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“I’ll go back. Charleston never gets out of the blood of a Charlestonian, but I’ll go back to visit, not to stay”….He loved Charleston…its beauty and its grace and its soft-scented salt breezes and its courage in the face of loss and ruin.

From Scarlett by Alexandra Ripley

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A sudden noise made her jump. Then she realized that it was the chime of a great clock somewhere above them…Behind them the chimes ended their quartet of notes. A single bell rang once. “That’s every Charlestonian’s time-keeper,” Eleanor Butler said, “the bells in Saint Michael’s steeple. They record our births and our passings.”

From Scarlett by Alexandra Ripley

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Dinner was a revelation. The she-crab soup was a velvety blend of tastes that made her open her eyes wide. She’d never tasted anything so subtly delicious…

From Scarlett by Alexandra Ripley

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King Street was a revelation and a delight. Stores lined it for block after block; dry goods, hardware, boots, tobacco and cigars, hats, jewelry, china, seeds, medicines, wines, books, gloves, candies–it seemed that everything and anything could be bought on King Street. There were crowds of shoppers, too, and dozens of smart buggies and open carriages, with liveried drivers and fashionably dressed occupants.

From Scarlett by Alexandra Ripley

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You’re in Charleston and married to a Charlestonian, Scarlett. You can’t afford to wrap your backwoods innocence around you as a shield. This is an old city with an old civilization. An essential part of being civilized is consideration for the sensibilities of other.

From Scarlett by Alexandra Ripley

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The Market was the perfect place for Scarlett to begin the life of a Charleston lady. The Market was an outward, visible distillation of Charleston’s essence. From the city’s earliest days it had been the place where Charlestonians bought their food. The lady of the house–or, in rare cases, the man–selected and paid for it, a maid or coachman received it and placed it in a basket hung over the arm.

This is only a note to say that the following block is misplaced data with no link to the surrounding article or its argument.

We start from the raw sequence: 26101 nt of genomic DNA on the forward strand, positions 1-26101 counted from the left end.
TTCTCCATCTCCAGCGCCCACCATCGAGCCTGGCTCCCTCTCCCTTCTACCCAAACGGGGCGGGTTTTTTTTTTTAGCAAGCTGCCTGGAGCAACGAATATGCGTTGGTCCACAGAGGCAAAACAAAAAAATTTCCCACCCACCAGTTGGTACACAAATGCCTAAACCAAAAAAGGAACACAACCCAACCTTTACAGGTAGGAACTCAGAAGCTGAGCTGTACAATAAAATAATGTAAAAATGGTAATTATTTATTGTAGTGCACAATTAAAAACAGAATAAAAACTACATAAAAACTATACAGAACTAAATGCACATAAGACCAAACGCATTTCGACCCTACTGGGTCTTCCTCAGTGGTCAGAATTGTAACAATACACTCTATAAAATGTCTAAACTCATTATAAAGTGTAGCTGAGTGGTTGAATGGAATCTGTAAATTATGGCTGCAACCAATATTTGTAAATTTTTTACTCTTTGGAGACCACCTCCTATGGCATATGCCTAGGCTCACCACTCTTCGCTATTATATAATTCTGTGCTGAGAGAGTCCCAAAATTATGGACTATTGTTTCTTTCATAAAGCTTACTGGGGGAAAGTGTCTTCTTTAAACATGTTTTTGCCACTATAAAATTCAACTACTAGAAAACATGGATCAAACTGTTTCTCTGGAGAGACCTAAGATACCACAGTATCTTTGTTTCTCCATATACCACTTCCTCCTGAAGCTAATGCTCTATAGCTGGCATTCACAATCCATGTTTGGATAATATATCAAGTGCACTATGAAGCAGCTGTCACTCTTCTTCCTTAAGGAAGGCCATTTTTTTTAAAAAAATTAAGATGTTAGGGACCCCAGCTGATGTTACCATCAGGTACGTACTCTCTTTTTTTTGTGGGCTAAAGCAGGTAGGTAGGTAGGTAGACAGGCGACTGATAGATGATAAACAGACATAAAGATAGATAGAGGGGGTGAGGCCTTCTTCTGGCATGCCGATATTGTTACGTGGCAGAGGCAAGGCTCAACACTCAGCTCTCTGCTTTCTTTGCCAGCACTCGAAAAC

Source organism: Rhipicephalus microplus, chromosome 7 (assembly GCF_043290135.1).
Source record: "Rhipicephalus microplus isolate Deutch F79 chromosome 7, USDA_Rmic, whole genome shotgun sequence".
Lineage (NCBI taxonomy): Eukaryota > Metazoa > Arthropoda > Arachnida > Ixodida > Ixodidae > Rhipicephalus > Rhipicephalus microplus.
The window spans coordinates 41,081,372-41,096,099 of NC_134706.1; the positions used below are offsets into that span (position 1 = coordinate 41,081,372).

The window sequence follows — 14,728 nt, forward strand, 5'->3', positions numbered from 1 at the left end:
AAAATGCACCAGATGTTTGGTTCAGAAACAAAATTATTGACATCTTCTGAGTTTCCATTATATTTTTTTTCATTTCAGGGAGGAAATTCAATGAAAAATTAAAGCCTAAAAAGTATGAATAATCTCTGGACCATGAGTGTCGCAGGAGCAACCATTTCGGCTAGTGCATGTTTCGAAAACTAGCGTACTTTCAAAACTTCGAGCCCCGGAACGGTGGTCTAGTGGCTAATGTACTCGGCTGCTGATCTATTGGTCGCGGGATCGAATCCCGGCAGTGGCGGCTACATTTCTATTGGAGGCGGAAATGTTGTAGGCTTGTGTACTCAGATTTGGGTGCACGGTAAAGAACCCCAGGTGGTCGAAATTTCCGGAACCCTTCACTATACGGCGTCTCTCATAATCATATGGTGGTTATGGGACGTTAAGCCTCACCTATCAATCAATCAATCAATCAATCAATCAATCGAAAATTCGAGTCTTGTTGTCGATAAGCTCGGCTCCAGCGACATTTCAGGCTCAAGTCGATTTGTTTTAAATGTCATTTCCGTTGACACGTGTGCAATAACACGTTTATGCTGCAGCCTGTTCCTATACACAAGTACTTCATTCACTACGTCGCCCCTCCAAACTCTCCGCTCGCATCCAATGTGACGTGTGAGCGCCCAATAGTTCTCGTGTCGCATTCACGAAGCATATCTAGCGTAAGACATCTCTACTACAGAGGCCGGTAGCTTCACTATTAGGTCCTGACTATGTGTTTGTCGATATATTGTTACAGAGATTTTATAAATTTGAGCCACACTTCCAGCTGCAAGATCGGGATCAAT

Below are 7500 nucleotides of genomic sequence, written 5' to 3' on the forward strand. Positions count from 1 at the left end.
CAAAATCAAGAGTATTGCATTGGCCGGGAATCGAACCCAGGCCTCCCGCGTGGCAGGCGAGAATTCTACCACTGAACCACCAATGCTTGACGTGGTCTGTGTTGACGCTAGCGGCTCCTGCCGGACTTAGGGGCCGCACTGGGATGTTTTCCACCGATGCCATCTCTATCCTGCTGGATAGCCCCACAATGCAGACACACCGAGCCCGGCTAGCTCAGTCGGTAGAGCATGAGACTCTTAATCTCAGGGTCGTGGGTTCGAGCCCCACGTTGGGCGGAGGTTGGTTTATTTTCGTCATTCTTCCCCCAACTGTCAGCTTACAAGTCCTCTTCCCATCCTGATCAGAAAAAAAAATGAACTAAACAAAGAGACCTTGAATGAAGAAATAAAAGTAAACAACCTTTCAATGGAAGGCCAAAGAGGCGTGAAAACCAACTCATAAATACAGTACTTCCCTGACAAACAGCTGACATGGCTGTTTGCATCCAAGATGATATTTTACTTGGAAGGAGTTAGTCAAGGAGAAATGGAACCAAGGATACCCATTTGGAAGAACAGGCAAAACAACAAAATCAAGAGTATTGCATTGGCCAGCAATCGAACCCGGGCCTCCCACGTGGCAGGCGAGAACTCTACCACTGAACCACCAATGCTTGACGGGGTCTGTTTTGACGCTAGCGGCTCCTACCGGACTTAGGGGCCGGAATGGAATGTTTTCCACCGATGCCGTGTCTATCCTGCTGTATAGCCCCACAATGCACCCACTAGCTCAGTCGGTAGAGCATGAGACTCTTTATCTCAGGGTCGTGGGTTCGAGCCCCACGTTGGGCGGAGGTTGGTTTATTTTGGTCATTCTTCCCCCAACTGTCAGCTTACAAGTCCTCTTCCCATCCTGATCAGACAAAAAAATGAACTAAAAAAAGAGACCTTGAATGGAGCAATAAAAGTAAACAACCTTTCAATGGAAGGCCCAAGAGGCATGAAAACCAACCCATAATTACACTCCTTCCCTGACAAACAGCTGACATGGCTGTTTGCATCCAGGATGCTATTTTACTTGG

From Scarlett by Alexandra Ripley

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The magic word “Battery” had exactly the effect she hoped for. Both driver and porter became respectful and eager to be of service. So it’s still the most fashionable address in Charleston, Scarlett thought with relief. Thank goodness. It would be too awful if Rhett heard I was living in a slum.

From Scarlett by Alexandra Ripley

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Fittingly, the first shots of the Civil War were fired at Fort Sumter, in Charleston Harbor. To most of the world Charleston was the symbol of the mysterious and magical, moss-hung, magnolia-scented South. To Charlestonians as well.

From Scarlett by Alexandra Ripley

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It [Charleston] was civilized and hedonistic in a balance that created a culture of exquisitely refined grace in which incomparable luxury was tempered by a demanding discipline of intellect and education.

From Scarlett by Alexandra Ripley

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The Charleston that had molded Eleanor Butler and drawn Rhett back after decades of adventuring was an old city, one of the oldest in America. It was crowded onto a narrow triangular peninsula between two wide tidal rivers that met in a broad harbor connected to the Atlantic. First settled in 1682, it had, from its earliest days, a romantic languor and sensuality foreign to the brisk pace and Puritan self-denial of the New England colonies. Salt breezes stirred palm trees and wisteria vines, and flowers bloomed year-round. The soil was black, rich, free of stones to blunt a man’s plow; the waters teamed with fish, crab, shrimp, terrapin, and oysters, the woods with game. It was a rich land, meant to be enjoyed.

From Scarlett by Alexandra Ripley